I live in Boston. I didn't grow up here; I'm originally from a small suburb in Rhode Island but I chose to go to school here. I'm getting to the end of my junior year and have been here for the better part of three years. I consider myself a resident. I know the map of the T by heart, I get angry about all the traffic from Sox games and I know where to get food after midnight.
Seeing all of the terrible things going on in the world is heartbreaking. It's impossible to ignore that most days something awful happens but it's hard to cope with the fact that a lot of what's recently been reported in the news is going on ten minutes from where I live. I've been to MIT and the area where the Marathon is held. I've walked by those places more times than I can count. I could have been there on those days. I'm one of the fortunate one who wasn't.
Monday, I went home to RI to see Penny. As I've mentioned a couple of times on here, my 11 year old Golden Retriever, Penny has kidney failure. She's been getting sicker lately and I've been going to visit her frequently. I was on my way with her and my mom to the vets when I got a text from a friend. "Turn on the news now." I was confused as to what was happening. My friends know I don't usually care about what's happening on mass media. I was in the back seat with my dog so I googled "Boston news." In a few seconds my search was overwhelmingly filled with news of the bombing at the Boston Marathon. I quickly texted all of my friends who were in Boston that weekend. "Are you okay?" Hoping so badly that I would get back texts from everyone. One of my closest friends works at a building nearby. I was so relieved to hear that he was okay and heartbroken by his panicked responses to what was going on several stories under him. Again I'm fortunate enough that everyone I knew was fine.
The next couple of days I hesitantly read about the progress being made by the police, FBI, etc. I saw some graphic pictures that still make me want to cry. I tried to comfort myself by the small grouping of letters and candles left in the quad by classmates and the sight of everyone's faces around me as usual. I made a plan to give blood next week because I live next to some hospitals where victims were taken.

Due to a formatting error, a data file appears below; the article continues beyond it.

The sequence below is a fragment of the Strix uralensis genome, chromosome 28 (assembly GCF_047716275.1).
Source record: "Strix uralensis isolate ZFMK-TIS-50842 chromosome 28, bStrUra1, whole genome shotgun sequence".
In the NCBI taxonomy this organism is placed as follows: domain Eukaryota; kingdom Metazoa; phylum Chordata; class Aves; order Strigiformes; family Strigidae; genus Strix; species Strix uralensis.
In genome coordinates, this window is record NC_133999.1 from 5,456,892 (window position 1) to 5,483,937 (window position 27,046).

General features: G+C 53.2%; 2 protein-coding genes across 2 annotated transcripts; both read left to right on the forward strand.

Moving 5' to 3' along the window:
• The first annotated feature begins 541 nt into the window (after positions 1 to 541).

Then last night, at work, I heard the news about the events at MIT and Watertown. I was absolutely heartbroken that my city was yet again hit by senseless tragedy. I was up most of the night and heard that the attacks were related to the bombings earlier in the week. It's so upsetting that two people wanted to hurt so many people. I'm sad that they didn't get the clear psychological help they need and even sadder that they chose to act out their anger against innocent people. I got text updates from my school's emergency service saying that the city was under lockdown, all public transportation is closed and businesses are urged to not open. All I can hear are sirens everywhere.
Now is a time to fully appreciate everyone around you. To not judge people for being a certain color or believing in something. To be grateful to the police officers and other various authorities working hard to keep your city safe. Yes, there have been actions by the authorities and by the media which disgust me. I'm trying to not think about that and just focus on how lucky I am that my loved ones and I have emerged unscathed
As a disclaimer, I'm not pretending to be affected irrevocably by these instances. I understand that people lost their lives, their loved ones and limbs because of what happened and I lost nothing. I live in close proximity to these events and it is upsetting to see my city under attack and terrified that something else will happen, this time to someone I love. I'm sharing my experience as someone who lives in and loves Boston. I hope I didn't offend anyone; I'm just trying to process these tragedies myself.